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The Debate Is Settled. We’ve Declared the Best Philly Cheesesteak

The Debate Is Settled. We’ve Declared the Best Philly Cheesesteak: Illustration by Sean Noyce

Illustration by Sean Noyce

In 1776, Philadelphia brought the world life, liberty and the pursuit of happiness. But it was an event about 150 years later—the simple act of putting steak and cheese on bread—that is the city’s greatest contribution to the world. The cheesesteak is, simply put, the perfect sandwich. And Philadelphians recognize that, as hundreds of shops in the city sell the sandwich in various forms. Best known are Pat’s (Pat and Harry Olivieri invented the sandwich) and Geno’s (now even better known for his politics). But there’s more to the city’s cheesesteak culture than just those two. Eating a cheesesteak is about more than just the sandwich: It’s about the atmosphere of the joints you enjoy your sandwich at, the jokes you make with the people making your steaks, the conversations you have with other customers in line. Here are our favorite cheesesteaks in Philadelphia.


Photo courtesy of Steak Em Up / Facebook

Steak Em Up is probably best known in Philadelphia for its 10-years-too-late “Wassup!” parody ads shown during Phillies games and its 30-years-too-late “Shake It Up” parody jingle. (It also has a hilarious logo of a Mafioso holding a cheesesteak instead of a gun.) Don’t let the corny TV ads and logo fool you: They serve a great cheesesteak, too. Steak Em Up is proof you don’t have to go to a cheesesteak specialty shop to get a good steak in Philly. Your corner pizza joint might make one almost as good as anywhere else.

016 Larrys-Zagat

Photo courtesy of Zagat

Larry’s advertises itself as The Home of the Belly Filler. Pay extra and you can get a steak stuffed with so much meat you’ll need a clamp (or, well, a fork) to close it before you take a bite. A favorite of Saint Joseph’s students for its Wynnefield location, Larry’s also has a spot on Girard Avenue. Both locations seem to manage crowds well, a must for any top-notch cheesesteak joint.


Photo courtesy of Geno’s Steaks

Geno’s is now best known for its former owner, the late Joey Vento, who achieved notoriety for his political stance. A sign at the window reads, “This Is AMERICA: WHEN ORDERING Please ‘SPEAK ENGLISH.’” With that in mind, eating at Geno’s can be an experience. No matter the hour, you’ll be enjoying your cheesesteak while bathing in neon. There are multiple reminders to never forget 9/11 on the walls. There are hundreds of police patches. This place actually calls them “freedom fries.” So, yes, you’ll be reminded of Joey Vento’s political stance (even if it was a one copied off a mall t-shirt). With all that baggage, at this point Geno’s actual steaks are a bit underrated. And, fortunately, the sign is a lie: People can mumble pretty much whatever they want and still get excellent service.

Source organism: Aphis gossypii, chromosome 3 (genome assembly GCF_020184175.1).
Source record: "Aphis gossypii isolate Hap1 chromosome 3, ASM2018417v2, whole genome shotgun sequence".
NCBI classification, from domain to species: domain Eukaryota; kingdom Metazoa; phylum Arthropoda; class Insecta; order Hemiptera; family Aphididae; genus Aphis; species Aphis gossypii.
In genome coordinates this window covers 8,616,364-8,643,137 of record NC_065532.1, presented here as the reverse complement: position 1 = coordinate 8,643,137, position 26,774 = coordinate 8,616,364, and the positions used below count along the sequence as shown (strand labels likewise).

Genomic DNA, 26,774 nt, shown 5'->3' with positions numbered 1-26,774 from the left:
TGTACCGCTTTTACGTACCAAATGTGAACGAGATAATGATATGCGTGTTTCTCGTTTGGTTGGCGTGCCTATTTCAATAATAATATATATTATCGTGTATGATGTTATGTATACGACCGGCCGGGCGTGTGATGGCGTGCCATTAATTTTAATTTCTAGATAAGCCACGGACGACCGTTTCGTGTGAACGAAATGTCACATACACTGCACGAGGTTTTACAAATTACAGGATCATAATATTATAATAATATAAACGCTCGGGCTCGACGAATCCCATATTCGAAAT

014 Sonnys-GooglePlus

Photo courtesy of Google+

This Old City spot is open until 3 A.M., and the quality of its steaks never really suffers even when there’s a long line of drunk New Jersey bros demanding their steaks. The workers even keep up their notoriously friendly attitudes late at night. This is an oasis amid the chaos of the 2 A.M. closing time in Philadelphia’s still kinda-trendy nightlife spot. For Sonny’s, the world.


Photo courtesy of Pat’s King of Steaks

The originator holds up. The service is always swift—the line at Pat’s is never as imposing as it looks—the workers are incredibly friendly and the steaks aren’t bad, either. Though some knock them for being too chewy, Pat’s rolls are always fresh no matter the hour. Going to Pat’s is like going to the Liberty Bell, only instead of looking at a bell with a crack in it you’re literally eating a piece of history. Having a steak whiz wit (cheese wiz, with onions) just seems right here.

012 Gooey-Looies FB

Photo courtesy of Gooey Louie’s / Facebook

Located in the weird Pennsport Mall—an inward-facing shopping center flanked by row houses—this place looks more like a convenience store than a cheesesteak joint. But the South Philly locals know their cheesesteaks. Served on softer-than-usual rolls, their sandwiches burst with finely chopped steak. Add in a bunch of cheese (hence the name) and you have one of the best-kept secrets in Philadelphia.


Photo courtesy of Yelp

Located at the other end of the Italian Market from those more famous, neon-clad cheesesteak joints, Lorenzo’s doesn’t have Pat and Geno’s frills, but it will cook you up a good cheesesteak in a matter of minutes. Above the grill is a sly take on Geno’s “When ordering, speak English” sign: It’s list of the same instructions in about 30 languages telling you to order and pay at the counter. You can even sit outside inhaling auto exhaust, just like you can down the street.


Photo courtesy of Zagat

Let’s not mince words (or steak) here: Joe’s Steaks used to be called Chink’s. Sam Sherman opened the shop in 1949 and christened it with his nickname. Fortunately, new owner Joe Groh—a longtime employee—changed the moniker 14 years after buying the place. It’s also good he otherwise kept the store completely the same. Both the new location and the original in Tacony have enthusiastic servers, a retro feel and some of the finest steaks in Philadelphia. The milkshakes go better than you’d expect with the sandwich, and now you can go here without feeling like your old racist neighbor from childhood.